January 30, 2021
Judicial gerrymandering: No news is good news (for now)

This week’s good news about the proposed PA Constitutional amendment to elect appellate-court judges and justices in districts was that there wasn’t any news about it. Strong pushback from an unusually wide range of organizations and interests including both business and organized labor has stalled the proposal (HB 38) in the House. Voters won’t see a ballot question on the amendment during the May 18 primary, but there’s plenty of time to put it on the November general election ballot when turnout will be lowest. Good government advocates and local media are continuing to hammer away in the meantime; see the Pittsburgh Post-Gazette, Allentown’s Morning Call, and Washington, PA’s Observer-Reporter.
  • Why is it a bad idea? Spotlight PA examined the records in the two states that currently hold partisan judicial elections by district—IL and LA—and found that it has “increased partisan campaign fights and given special interests and dark money groups more of a foothold to affect the outcome of races.”
  • And another reason: In an Inquirer op-ed, former PA Supreme Court Chief Justice Ron Castille (R) and Pennsylvanians for Modern Courts chair Robert Heim recall a property-tax case that would have been open to conflicting regional pressures had the justices been answerable only to voters and donors in their districts. Their suggested solution: Scrap judicial elections altogether and replace them with merit selection.
But look for other Constitutional amendments on your May ballot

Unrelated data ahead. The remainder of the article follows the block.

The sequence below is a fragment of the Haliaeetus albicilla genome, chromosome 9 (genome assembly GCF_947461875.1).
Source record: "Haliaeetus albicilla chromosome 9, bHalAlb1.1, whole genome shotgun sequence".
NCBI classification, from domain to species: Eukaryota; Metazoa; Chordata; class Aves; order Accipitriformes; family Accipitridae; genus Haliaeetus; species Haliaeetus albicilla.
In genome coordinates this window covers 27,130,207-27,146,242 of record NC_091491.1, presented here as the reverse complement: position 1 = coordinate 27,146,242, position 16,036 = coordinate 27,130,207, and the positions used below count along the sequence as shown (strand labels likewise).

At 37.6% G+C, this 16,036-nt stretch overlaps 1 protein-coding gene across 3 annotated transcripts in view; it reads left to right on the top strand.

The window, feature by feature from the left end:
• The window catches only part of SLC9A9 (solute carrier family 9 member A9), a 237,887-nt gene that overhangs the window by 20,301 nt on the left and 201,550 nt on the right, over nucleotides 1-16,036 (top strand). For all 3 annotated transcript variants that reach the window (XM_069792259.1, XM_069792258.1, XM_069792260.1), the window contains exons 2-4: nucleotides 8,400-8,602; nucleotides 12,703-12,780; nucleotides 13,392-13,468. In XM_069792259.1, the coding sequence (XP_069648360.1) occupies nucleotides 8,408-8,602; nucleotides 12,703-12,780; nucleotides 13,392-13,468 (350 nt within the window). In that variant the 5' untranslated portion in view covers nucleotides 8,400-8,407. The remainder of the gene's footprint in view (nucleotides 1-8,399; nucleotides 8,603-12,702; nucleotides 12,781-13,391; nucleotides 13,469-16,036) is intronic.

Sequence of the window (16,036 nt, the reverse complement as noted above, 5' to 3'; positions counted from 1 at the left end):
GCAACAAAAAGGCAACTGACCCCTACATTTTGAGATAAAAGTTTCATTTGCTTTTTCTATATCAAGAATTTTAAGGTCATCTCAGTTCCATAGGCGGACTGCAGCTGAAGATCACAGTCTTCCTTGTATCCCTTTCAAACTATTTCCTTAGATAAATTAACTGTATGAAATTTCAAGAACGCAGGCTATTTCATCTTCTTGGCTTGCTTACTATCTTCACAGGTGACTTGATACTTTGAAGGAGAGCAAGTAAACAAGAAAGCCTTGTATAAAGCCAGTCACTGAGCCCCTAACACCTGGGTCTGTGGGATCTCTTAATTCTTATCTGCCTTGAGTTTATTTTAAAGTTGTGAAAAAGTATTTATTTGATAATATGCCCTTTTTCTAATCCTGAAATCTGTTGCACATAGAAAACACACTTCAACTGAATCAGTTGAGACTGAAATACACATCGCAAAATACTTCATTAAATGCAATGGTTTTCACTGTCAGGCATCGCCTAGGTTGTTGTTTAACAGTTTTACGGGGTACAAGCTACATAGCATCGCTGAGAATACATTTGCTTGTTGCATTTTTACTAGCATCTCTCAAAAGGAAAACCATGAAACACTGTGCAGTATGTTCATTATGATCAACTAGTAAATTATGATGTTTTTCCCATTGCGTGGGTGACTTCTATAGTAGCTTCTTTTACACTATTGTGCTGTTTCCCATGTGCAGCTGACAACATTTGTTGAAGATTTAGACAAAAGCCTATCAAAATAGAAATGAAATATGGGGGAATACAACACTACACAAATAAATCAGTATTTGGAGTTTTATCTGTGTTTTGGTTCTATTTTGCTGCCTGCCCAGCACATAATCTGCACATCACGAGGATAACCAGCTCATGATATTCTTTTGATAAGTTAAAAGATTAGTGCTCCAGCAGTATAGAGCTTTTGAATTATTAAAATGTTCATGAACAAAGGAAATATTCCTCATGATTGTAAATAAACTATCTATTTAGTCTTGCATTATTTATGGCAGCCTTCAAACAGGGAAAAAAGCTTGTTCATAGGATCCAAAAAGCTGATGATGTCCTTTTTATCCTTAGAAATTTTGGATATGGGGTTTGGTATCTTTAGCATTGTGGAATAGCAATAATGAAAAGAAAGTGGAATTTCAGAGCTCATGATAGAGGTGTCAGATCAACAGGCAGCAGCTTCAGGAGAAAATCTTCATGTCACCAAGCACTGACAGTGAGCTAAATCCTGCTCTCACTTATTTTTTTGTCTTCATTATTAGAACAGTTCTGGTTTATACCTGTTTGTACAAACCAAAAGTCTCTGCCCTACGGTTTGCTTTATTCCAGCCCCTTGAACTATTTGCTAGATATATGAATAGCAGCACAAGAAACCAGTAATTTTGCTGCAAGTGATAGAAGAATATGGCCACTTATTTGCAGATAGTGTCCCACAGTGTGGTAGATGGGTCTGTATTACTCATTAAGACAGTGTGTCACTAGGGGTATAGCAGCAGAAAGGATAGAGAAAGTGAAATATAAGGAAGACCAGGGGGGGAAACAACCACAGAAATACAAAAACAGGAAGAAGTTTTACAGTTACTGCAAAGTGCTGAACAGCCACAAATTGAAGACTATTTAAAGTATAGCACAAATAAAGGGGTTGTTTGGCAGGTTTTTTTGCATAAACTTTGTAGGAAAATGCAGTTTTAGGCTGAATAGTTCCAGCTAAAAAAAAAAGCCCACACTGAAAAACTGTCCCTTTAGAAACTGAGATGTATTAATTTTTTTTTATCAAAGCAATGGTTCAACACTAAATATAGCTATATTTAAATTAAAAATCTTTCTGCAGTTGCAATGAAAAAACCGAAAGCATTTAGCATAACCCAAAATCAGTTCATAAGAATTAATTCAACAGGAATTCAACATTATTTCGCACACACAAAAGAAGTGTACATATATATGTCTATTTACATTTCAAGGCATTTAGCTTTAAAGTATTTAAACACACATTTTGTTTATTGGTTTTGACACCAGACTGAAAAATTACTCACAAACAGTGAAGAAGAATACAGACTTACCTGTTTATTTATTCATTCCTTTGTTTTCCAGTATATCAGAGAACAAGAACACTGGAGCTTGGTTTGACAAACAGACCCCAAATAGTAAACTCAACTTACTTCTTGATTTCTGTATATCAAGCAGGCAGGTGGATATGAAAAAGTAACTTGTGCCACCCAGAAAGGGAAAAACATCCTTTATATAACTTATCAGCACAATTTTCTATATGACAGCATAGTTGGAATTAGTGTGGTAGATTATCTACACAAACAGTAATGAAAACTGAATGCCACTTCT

You could see three amendments on your ballot. Two of those have solid bipartisan support—one would enable gubernatorial candidates to pick their running mates, not the voters; the other would open a two-year window for lawsuits to victims of child sex abuse whose cases have passed the statute of limitations. But the third, which would rein in the governor’s emergency powers, is the product of the GOP’s disapproval Gov. Wolf’s approach to the pandemic. Not surprisingly, it is strongly opposed by most Democrats. It’ll be up to the voters to be the referees.
Election dissection begins online

Pennsylvania’s Election Law Advisory Board (ELAB) held its first meeting via Zoom Thursday, an hourlong introductory session at which Commissioner Ken Lawrence (D-Montco) was elected chair and Commissioner Joe Krantz (R-Snyder), vice-chair. Unlike the PA Senate election-review panel and the hearings being held in the House, both hurriedly set up by Republicans in the wake of the 2020 presidential election, the Advisory Board was created in March 2020 as part of the legislation that moved the presidential primary fro April to June. The 23-member panel’s first meeting was collegial, with quick consensus building around a “nuts and bolts review” of Pennsylvania’s 1937 Election Code and other election-related issues. The Board’s first annual report is due June 30.
  • No time to waste: “Election directors and counties need relief now,” said C70 policy director and ELAB member Patrick Christmas. “The inability to process mail-in ballots before Election Day, on its own, causes all sorts of problems. I’m optimistic this board can help the Legislature focus on the most pressing issues.”
  • Election hearings are coming: The PLS Reporter’s Right 2 Know podcast breaks down last week’s House State Government Committee hearing looking at the administration of the 2020 general election.
City Council: Building a New Police Oversight Board

Back in session following its holiday break, City Council will begin to set the parameters for the Police Oversight Board, which voters overwhelmingly approved in November. Our advice: Give it resources and teeth—especially in light of the Controller Rebecca Rhynhart’s highly critical assessment of the Police Department’s handling of last summer’s protests in the wake of the murder of George Floyd. As we said in testimony submitted to Council last June: The board “must be guaranteed full political independence, adequate resources, and the authority necessary to work with, and act as a robust check against, a city agency with 7,300+ employees and $750-million budget.”